O que realmente interessa é que o modus operandi da revolução colorida – a “luta contra a corrupção” e “em defesa da democracia” – já estava posta em andamento. Foi o primeiro passo da Guerra Híbrida.

Assim como o Excepcionalistão inventou terroristas “bons” e terroristas “maus” cujos confrontos criaram a mais terrível confusão e agitações por todo o “Siriaque”, no Brasil surgiu a figura do corrupto “bom” e do corrupto “mau”.

Wikileaks também revelou como o Excepcionalistão classificava o Brasil como “ameaça à segurança nacional dos EUA”, porque poderia projetar um submarino nuclear [esse Wicki-telegrama é de 2009, o mesmo ano do ‘curso’ que o juiz Moro fez no Rio de Janeiro. Só pode ter sido por acaso (NTs)]; como a empresa construtora Odebrecht estava-se tornando global; como a Petrobrás desenvolvera, a própria empresa, a tecnologia para explorar os depósitos de petróleo do pré-sal (a maior descoberta de petróleo confirmada desse início do século 21, da qual o Big Oil foi excluído por, ninguém mais, ninguém menos, que o presidente Lula.[2]

Adiante, por efeito das revelações de Snowden, o governo Rousseff passou a exigir que todas as agências governamentais usassem empresas de tecnologia estatais, para atender todas as necessidades do governo. Significaria que as empresas norte-americanas do setor perderiam, em dois anos, ganhos já previstos de $35 bilhões, se fossem alijadas dos negócios de tecnologia da 7ª maior economia do mundo – como o grupo Information Technology & Innovation Foundation rapidamente descobriu.

O futuro acontece agora

A marcha na direção de Guerra Híbrida no Brasil pouco tem a ver com direita ou esquerda política. Consiste, basicamente, de mobilizar algumas famílias ricas que realmente governam o país; subornar fatias imensas do Congresso; pôr sob estrito controle as principais empresas de mídia; pôr-se a agir como senhores de engenho de escravos do século 19 (as relações sociais da escravidão ainda permeiam todas as relações na sociedade brasileira); e legitimar a coisa toda com discursos de uma tradição intelectual robusta, mas oca.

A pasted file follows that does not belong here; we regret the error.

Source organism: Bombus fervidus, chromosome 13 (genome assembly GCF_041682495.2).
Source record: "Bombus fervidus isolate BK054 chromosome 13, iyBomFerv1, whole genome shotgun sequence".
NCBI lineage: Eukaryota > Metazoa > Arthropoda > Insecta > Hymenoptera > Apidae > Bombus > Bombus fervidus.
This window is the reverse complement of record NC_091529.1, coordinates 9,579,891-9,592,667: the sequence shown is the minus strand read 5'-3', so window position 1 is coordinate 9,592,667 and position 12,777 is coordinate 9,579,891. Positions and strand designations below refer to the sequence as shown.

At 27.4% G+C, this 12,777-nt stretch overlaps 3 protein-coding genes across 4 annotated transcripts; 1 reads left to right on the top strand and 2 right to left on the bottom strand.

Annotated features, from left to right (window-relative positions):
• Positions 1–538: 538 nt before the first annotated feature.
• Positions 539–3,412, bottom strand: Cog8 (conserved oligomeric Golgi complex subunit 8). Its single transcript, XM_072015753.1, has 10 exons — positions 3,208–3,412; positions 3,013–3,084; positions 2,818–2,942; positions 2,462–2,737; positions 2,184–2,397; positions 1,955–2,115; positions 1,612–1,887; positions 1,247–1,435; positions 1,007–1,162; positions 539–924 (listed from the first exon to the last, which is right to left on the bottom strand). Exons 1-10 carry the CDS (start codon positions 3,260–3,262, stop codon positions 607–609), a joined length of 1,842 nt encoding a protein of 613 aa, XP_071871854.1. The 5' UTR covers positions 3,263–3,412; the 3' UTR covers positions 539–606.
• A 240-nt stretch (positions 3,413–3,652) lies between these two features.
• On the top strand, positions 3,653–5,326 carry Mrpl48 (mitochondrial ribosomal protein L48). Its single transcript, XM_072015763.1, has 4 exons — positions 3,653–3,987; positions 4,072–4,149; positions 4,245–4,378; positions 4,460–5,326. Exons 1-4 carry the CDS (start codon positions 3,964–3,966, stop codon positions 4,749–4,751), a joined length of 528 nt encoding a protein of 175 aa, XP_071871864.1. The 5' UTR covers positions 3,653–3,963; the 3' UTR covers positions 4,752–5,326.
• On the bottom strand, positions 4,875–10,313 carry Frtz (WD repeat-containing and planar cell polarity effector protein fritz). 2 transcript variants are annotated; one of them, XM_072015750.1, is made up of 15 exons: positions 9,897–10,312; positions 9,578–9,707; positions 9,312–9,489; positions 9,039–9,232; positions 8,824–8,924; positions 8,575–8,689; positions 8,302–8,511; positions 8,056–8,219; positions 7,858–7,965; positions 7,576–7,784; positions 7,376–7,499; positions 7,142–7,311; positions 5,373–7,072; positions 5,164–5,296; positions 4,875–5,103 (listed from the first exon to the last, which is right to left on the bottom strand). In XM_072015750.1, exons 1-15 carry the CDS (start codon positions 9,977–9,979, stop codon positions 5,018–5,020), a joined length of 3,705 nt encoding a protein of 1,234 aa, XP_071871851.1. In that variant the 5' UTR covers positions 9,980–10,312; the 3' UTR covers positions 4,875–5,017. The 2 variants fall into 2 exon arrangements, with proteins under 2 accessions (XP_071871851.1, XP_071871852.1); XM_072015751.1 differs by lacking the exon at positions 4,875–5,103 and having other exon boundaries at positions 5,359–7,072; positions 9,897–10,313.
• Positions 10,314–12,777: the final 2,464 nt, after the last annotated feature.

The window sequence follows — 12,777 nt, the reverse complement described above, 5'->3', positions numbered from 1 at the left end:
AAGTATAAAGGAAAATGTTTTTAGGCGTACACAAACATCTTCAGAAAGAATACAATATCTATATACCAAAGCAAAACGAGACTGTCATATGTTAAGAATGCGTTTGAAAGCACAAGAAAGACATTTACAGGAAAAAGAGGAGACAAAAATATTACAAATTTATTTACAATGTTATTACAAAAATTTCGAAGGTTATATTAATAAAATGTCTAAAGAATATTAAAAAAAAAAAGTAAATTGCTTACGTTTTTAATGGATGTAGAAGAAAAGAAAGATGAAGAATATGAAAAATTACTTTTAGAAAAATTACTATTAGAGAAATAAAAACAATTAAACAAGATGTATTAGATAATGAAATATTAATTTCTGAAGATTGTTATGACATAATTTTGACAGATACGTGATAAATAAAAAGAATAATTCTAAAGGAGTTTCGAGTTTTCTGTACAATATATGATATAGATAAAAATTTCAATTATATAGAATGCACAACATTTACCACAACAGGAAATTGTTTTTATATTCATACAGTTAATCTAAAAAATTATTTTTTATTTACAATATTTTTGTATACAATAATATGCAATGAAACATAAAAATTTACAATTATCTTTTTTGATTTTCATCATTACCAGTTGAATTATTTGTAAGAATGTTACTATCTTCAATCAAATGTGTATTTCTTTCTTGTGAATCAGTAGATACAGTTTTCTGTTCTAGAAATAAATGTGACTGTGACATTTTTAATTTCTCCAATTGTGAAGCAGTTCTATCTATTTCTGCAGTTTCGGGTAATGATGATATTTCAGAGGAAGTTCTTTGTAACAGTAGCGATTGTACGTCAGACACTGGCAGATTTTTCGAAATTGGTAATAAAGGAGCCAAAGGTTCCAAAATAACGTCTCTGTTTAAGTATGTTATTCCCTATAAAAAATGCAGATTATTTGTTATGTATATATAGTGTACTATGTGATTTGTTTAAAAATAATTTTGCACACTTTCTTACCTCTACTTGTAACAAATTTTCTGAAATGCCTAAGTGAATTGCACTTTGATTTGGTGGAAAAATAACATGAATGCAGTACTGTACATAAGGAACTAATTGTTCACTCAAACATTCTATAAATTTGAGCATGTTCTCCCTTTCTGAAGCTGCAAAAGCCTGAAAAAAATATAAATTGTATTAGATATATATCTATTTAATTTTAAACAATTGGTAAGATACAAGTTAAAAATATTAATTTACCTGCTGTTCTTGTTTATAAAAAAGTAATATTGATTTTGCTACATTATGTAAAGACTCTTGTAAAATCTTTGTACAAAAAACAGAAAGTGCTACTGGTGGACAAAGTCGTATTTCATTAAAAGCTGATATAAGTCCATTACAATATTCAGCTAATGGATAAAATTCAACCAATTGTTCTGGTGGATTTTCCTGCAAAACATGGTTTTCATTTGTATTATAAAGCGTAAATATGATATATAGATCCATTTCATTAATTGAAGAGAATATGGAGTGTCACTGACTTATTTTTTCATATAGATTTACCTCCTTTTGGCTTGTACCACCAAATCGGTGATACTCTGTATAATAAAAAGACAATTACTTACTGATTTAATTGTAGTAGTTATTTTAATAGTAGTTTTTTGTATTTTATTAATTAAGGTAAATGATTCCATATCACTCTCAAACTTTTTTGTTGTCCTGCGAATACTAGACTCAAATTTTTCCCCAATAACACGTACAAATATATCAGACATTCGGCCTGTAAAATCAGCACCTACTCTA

Todos esses dariam o sinal para mobilizar as classes médias altas.

O sociólogo Jesse de Souza identificou um fenômeno freudiano de “gratificação de substituição”, pelo qual as classes médias altas brasileiras – que, em grandes números vivem agora a exigir mudança de regime – imitam os poucos muito ricos, ao mesmo tempo em que são cruelmente exploradas por eles, mediante montanhas de impostos e taxas de juros estratosféricas.

Os 0,0001% mais ricos e as classes médias altas precisavam de um Outro para demonizar – à moda do Excepcionalistão. E ninguém seria mais perfeito para o complexo judicial-policial-midiático-velhas-elites-comprador, que a figura que tratariam de converter num Saddam Hussein tropical: o ex-presidente Lula.

“Movimentos” de ultradireita financiados pelos nefandos Koch Brothers repentinamente começaram a surgir nas redes sociais e em movimentos de rua. O advogado-geral do Brasil visitou o Império do Caos chefiando uma equipe da “Operação Car Wash para entregar informações da Petrobrás que talvez levassem a uma acusação formal pelo Departamento de Estado.

A “Operação Car Wash” e o – imensamente corrupto – Congresso brasileiro, o mesmo que, agora, vai decidir sobre um possível impeachment da presidenta Rousseff, já se mostram absolutamente indistinguíveis, uma e outro.

Àquela altura, os autores do roteiro estavam certos de que já havia uma infraestrutura implantada para mudança de regime no Brasil na numa massa-crítica anti-governo, o que pode levar ao pleno desabrochar da revolução colorida. E assim se pavimentou a trilha para um golpe soft no Brasil – sem nem ser preciso recorrer ao letal terrorismo urbano (como na Ucrânia).

Problema hoje é que, se o tal golpe sofrer falhar – como agora já parece pelo menos possível que falhe –, será muito difícil desencadear golpe hard, de estilo Pinochet, com recursos de Guerra Não Convencional, contra o governo sitiado de Rousseff; vale dizer, completar o ciclo de uma Guerra Híbrida Total.

Num plano socioeconômico, a “Operação Car Wash” só seria plenamente “bem-sucedida” se levasse a um afrouxamento das leis brasileiras sobre exploração de petróleo, abertura do país ao Big Oil dos EUA. Paralelamente, todos os gastos em programas sociais teriam de ser esmagados.

Mas, diferente disso, o que se vê agora é a mobilização progressiva da sociedade civil no Brasil contra esse cenário de golpe branco/soft em cenário de golpe/mudança de regime.